The Department’s Manufacturing USA Institutes are emerging as an essential component of a national strategy to build a strong and vibrant domestic industrial base. The Department is particularly proud, as we stood up the first pilot manufacturing innovation institute--in 3D printing--just five years ago, and it is thriving today. That was just the beginning. We have since partnered with industry and academia to establish seven more manufacturing innovation institutes, each creating a much needed ‘industrial commons’ that helps accelerate the delivery of both defense relevant and commercially promising technologies.
Are you and your organization fully leveraging the tremendous opportunities represented by the Department’s eight Manufacturing USA institutes, as well as the other institutes established by our sister agencies? If you aren’t sure, this Engagement Guide highlights the multiple ways in which you can effectively partner with and benefit from these vibrant clusters of manufacturing innovation, accessing modern shared infrastructure, state-of-the-art tools and equipment, and collaborating with others in your field. Manufacturing USA is a place where domestic manufacturers and designers--both large and small--can pool their risk--cost shared by the federal government--to advance manufacturing so the next generation of products and systems are produced here in the USA.
Whether you represent the federal government, industry, academia, or state & local governments, the message to you is simple: get involved! These Public Private Partnerships are defense-relevant, industry-led, critical to our economy, and positioned to deliver value to you, its customers and our nation.
About the Department of Defense (DoD) Manufacturing USA Institutes
New, emerging manufacturing technologies and processes hold strategic promise for the Department of Defense (DoD), but fragmented or frail ecosystems are at risk of collapse due to infrastructure and workforce complexities. Unfortunately DoD-only requirements are insufficient to establish robust and sustainable technology ecosystems. Instead, advanced manufacturing ecosystems must be built on common commercial and defense manufacturing and design challenges for shared risk and shared benefits. The DoD Manufacturing USA innovation institutes, a key investment strategy for the DoD ManTech program, are designed to overcome many of these challenges by advancing manufacturing innovation for specific, focused technology areas. Manufacturing USA, formally known as the National Network for Manufacturing Innovation (NNMI), was formally established in 2014. This network includes eight Manufacturing Innovation Institutes lead by DoD, five led by the Department of Energy, and one institute led by the Department of Commerce. Manufacturing USA brings together industry, academia and federal partners within a growing network of advanced manufacturing institutes to increase U.S. manufacturing competitiveness and promote a robust and sustainable national manufacturing R&D infrastructure.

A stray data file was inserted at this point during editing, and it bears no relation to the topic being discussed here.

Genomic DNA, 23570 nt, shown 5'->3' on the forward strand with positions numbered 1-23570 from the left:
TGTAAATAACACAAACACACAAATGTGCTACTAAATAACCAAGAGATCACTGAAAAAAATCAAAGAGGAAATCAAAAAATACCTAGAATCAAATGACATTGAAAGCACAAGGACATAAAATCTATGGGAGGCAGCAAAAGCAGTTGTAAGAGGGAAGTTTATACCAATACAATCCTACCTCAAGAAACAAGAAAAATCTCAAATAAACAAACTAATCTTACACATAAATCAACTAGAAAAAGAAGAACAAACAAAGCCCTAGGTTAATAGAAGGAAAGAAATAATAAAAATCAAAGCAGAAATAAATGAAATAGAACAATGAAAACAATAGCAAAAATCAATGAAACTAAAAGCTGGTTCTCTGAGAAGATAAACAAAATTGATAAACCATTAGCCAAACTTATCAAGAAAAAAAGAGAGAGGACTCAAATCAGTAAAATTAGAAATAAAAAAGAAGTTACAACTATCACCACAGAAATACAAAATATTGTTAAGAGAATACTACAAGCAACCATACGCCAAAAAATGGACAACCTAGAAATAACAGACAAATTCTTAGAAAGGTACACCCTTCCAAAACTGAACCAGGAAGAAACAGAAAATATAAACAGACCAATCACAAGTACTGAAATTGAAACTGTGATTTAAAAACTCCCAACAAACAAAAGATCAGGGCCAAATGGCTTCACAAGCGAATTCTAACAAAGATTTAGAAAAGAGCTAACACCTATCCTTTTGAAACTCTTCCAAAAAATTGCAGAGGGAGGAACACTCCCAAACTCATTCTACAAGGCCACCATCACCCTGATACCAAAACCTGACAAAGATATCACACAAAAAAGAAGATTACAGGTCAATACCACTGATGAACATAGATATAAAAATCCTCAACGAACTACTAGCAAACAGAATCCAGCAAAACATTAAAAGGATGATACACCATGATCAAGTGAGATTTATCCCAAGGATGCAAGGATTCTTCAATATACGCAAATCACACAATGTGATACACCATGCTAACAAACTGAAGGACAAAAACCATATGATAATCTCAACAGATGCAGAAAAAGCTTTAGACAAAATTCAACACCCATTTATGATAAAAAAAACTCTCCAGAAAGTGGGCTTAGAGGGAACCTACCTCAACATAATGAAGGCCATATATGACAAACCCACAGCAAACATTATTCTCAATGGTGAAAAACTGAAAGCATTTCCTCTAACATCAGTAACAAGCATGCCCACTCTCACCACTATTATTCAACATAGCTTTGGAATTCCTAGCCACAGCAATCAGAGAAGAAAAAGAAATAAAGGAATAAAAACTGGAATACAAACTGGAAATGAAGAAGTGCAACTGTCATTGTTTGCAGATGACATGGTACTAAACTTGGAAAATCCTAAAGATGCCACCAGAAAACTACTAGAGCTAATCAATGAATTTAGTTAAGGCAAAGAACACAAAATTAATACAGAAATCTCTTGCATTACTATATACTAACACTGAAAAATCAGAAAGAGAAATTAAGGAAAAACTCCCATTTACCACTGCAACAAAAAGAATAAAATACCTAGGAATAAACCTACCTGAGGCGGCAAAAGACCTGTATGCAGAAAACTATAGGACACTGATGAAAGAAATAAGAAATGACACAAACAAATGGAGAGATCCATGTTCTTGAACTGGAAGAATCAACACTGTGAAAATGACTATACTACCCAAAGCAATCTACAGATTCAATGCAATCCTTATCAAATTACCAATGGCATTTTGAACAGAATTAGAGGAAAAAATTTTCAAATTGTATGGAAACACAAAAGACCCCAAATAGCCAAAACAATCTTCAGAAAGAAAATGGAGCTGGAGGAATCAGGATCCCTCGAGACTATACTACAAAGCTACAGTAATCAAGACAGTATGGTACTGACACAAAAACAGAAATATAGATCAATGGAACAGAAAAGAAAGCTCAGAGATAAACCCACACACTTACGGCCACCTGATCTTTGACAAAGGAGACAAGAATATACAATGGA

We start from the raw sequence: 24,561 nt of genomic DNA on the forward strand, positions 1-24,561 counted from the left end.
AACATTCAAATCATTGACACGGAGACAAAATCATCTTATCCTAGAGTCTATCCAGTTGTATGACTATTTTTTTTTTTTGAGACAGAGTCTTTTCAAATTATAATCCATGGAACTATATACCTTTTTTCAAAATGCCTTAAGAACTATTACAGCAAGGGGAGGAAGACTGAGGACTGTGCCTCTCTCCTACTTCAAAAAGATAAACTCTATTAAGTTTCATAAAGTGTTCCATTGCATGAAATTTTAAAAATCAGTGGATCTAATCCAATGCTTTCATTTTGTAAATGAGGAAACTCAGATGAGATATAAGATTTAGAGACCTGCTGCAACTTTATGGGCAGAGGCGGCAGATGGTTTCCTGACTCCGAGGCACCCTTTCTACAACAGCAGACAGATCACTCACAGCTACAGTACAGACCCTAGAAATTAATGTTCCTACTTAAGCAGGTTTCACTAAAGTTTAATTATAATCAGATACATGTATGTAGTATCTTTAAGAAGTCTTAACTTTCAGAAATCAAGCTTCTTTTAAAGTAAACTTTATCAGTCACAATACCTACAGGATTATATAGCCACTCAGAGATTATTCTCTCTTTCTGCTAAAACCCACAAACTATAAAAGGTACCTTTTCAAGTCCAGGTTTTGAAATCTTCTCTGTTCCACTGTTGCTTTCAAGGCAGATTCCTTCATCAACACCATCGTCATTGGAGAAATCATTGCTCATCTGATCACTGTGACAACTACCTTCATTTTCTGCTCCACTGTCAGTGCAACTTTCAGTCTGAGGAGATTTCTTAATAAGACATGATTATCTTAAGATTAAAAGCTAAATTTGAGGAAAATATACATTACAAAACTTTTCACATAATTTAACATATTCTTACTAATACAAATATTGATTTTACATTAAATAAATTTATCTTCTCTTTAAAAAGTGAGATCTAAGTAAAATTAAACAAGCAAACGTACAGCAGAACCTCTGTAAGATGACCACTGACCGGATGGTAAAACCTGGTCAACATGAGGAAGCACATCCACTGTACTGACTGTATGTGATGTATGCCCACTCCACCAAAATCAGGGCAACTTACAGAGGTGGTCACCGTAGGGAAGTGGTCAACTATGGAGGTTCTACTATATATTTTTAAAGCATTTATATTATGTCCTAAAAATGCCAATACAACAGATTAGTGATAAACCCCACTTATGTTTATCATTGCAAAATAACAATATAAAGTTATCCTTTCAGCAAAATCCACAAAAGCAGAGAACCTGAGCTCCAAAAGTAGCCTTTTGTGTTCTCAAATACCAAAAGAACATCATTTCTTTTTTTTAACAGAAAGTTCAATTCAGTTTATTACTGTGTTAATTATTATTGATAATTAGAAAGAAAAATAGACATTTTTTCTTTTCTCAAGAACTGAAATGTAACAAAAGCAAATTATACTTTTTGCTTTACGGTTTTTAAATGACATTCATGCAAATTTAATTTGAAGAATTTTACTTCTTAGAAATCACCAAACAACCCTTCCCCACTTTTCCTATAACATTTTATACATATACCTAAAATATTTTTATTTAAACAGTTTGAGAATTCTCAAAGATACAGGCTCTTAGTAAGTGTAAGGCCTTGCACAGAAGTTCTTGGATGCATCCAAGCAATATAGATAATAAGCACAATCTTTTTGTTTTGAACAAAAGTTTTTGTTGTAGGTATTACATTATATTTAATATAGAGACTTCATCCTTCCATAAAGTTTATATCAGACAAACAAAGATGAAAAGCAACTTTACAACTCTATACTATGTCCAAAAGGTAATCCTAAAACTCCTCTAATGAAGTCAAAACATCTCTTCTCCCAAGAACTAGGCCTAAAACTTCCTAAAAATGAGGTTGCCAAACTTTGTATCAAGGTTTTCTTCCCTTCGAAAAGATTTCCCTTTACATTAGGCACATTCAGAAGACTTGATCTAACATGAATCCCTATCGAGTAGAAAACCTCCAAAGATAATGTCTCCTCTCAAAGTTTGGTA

Tenets of DoD Manufacturing USA institutes:
- Industry driven public-private partnerships
- Regional hubs for manufacturing excellence
- Investments in applied research and industrially-relevant manufacturing technologies
- Required focus on education and workforce development needs
Help Make the U.S. More Competitive
The Department of Defense (DoD) Manufacturing USA institutes collectively represent nearly 1,000 organizations including defense and commercial manufacturers of all sizes, start-ups, universities, community colleges, and state or local economic developers in active partnership with the U.S. Federal Government. Since 2012, the DoD has established eight Manufacturing USA institutes, combining $600 million in federal investment with $1.2 billion in matching funds from industry, academia and state governments to form centers of excellence promoting U.S. competitiveness.
Each institute is its own public-private partnership and innovation ecosystem providing high value access to world class pilot manufacturing facilities that complement member capabilities, yielding a robust and sustainable domestic ‘industrial commons’ in a promising technology area. Also critical to U.S. competitiveness is the availability of a well-trained, qualified workforce with manufacturing skills matched to the nation’s current and emerging production needs. Each institute has developed a set of education and workforce development activities that can be leveraged by all participants.
Quick Start Engagement Guides
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